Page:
Three Miners, Herman (Tate)
The painting: Despite the ruthless decommissioning and deconstruction of South Wales’ once industrial landscapes, there remains a poignant, palpable industrial heritage that lives on vividly through memory, though culture and perhaps most profoundly in a body of landscape paintings by Josef Herman.
Herman painted the final generations of miners and he gave them a god-like aura, made South Wales seem like it had been wrought in a furnace, and ennobled its industry.
River Tawe Pedestrian Bridge (Dreamstime)
The walk: Memorial Walk (Ynyscedwyn Ironworks - River Walk along the River Tawe Pedestrian Bridge - Diamond Park and Miners Memorial - Saint Cynog's Church)
The scenery here is stunningly beautiful. In every direction you look, there are hills crested with trees and bushes. It's the Wales of dreams.
Between these hills are small villages, detailing the area’s incredible industrial history. The miners in the painting are sitting beneath a slag heap, which has now gone. That whole industrial heritage has been wiped away, along with that way of being. Herman was capturing one of the last generations before mining was no longer seen as viable.
The villages are still gorgeous and filled with people who believe in community. There are beautiful houses along with this incredible feeling of warmth and togetherness.
It’s not an easy walk. We hiked over hills in horizontal rain. However, those downsides are matched with the most monumentally stunning scenery.
The area has these uplifting green villages, with an almost quaint but rugged architecture. It’s a genuine place that's full of spirit and beauty.
Alfred Wallis St Ives, 8 (Tate)
The painting: As a young boy in the 1870s, Alfred Wallis left his home in Cornwall and joined one of the many fishing schooners to take on the big waves and big fish of the North Atlantic. It was an apprenticeship that would sear itself into his memory. Years later, after the death of his wife, the stories of Wallis’s boyhood would come cascading out as a series of astounding paintings.
Scenes of fishing towns so accurate that you can still use them like maps. It is a body of work that captures the bravery of a fishing community, that shows a people un-cowed by the sea, unchanged for centuries, but eventually shattered by the ravages of modernity.
Porthmeor Beach (Dreamstime)
The walk: Wallis' World Walk (St Ives Station - Godrevry Lighthouse - Porthmeor Beach)
The walks run through a labyrinth of lanes and small roads. They cut through tiny fisherman’s cottages, up hillsides and then down beyond the edge of the town, into green areas overlooking the sea. The sea serves as a constant reminder of this central force that drives the economy and culture to work.
Walking down there is glorious because you’ve got the history as well as these amazing landscapes. From St Ives, if you walk along that stretch of coast it is very much unchanged. You could hold up dozens of these Alfred Wallis paintings and match them to the views. There is now a Tate Gallery in St Ives to view Wallis' paintings.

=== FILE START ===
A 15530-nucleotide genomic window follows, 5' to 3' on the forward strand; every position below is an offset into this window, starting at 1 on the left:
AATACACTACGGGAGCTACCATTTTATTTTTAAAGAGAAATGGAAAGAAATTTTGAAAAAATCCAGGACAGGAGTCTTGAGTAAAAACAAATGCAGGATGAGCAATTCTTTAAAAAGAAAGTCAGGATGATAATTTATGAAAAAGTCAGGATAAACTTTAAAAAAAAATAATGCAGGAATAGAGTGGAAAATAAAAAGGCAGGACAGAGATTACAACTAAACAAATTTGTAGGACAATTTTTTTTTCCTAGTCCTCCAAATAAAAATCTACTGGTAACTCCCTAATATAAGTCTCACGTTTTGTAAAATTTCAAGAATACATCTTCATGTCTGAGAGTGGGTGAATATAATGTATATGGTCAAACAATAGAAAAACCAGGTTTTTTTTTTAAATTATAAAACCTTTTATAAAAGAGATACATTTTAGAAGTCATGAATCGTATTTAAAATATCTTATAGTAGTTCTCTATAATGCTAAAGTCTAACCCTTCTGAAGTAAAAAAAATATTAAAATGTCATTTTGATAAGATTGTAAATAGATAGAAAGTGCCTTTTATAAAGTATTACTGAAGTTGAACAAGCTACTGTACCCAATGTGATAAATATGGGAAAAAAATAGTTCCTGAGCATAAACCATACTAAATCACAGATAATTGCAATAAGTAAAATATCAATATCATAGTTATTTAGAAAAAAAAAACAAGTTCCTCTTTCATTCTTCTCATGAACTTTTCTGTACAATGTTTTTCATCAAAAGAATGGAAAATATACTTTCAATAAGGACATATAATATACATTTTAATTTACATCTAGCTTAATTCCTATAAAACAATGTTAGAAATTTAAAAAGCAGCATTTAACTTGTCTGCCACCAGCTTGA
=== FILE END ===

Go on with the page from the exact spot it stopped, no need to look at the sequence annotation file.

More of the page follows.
Gin Lane, W. Hogarth, 1751 (Tate)
The painting: In his uncompromising 1751 print Gin Lane, Hogarth depicts the area as a hellish landscape of the drunken and depraved, ambling amongst utter dereliction. It's a world made and destroyed by gin.
St Giles was the site of plague pits, ancient grave yards and brothels.
Covent Garden at dusk (Dreamstime)
The walk: (Tate Britain - National Gallery - Covent Garden - Sir John Soane's Museum)
If you want to do a good Hogarth walk, I would recommend starting at Tate Britain, where you can see Hogarth and his whole family.
I’d walk up towards the National Gallery on Trafalgar Square, then to the print shops, just beyond Leicester Square, which are a block away. They are largely unchanged from when Hogarth used them to create his original prints in the 1730s to 1750s.
You can move on to Covent Garden to visit a scene from one of his paintings. You'll finish at Sir John Soane's Museum to view another one of his great works. It gives you a sense not just of Hogarth’s London, but how little bits of the city have changed since, over time.
Tate Britain's Great British Walks is a new Sky Arts series, in partnership with Tate Britain, presenting an epic travelogue through British art in the company of Danny Baker, Simon Callow, Richard E Grant, Cerys Matthews, Miriam Margolyes and Michael Sheen. Accompanied by art historian Gus Casely-Hayford, they each journey to discover the landscapes that inspired their favourite paintings, chosen from Tate’s national collection.
Tate Britain's Great British Walks airs on Sky Arts at 9pm on Tuesday May 02 and is available on Sky Arts Catch Up.
The list of walks connected to paintings is on the Tate website:www.tate.org.uk/tate-britains-great-british-walks
Main image: Hiking in the Welsh countryside (Dreamstime)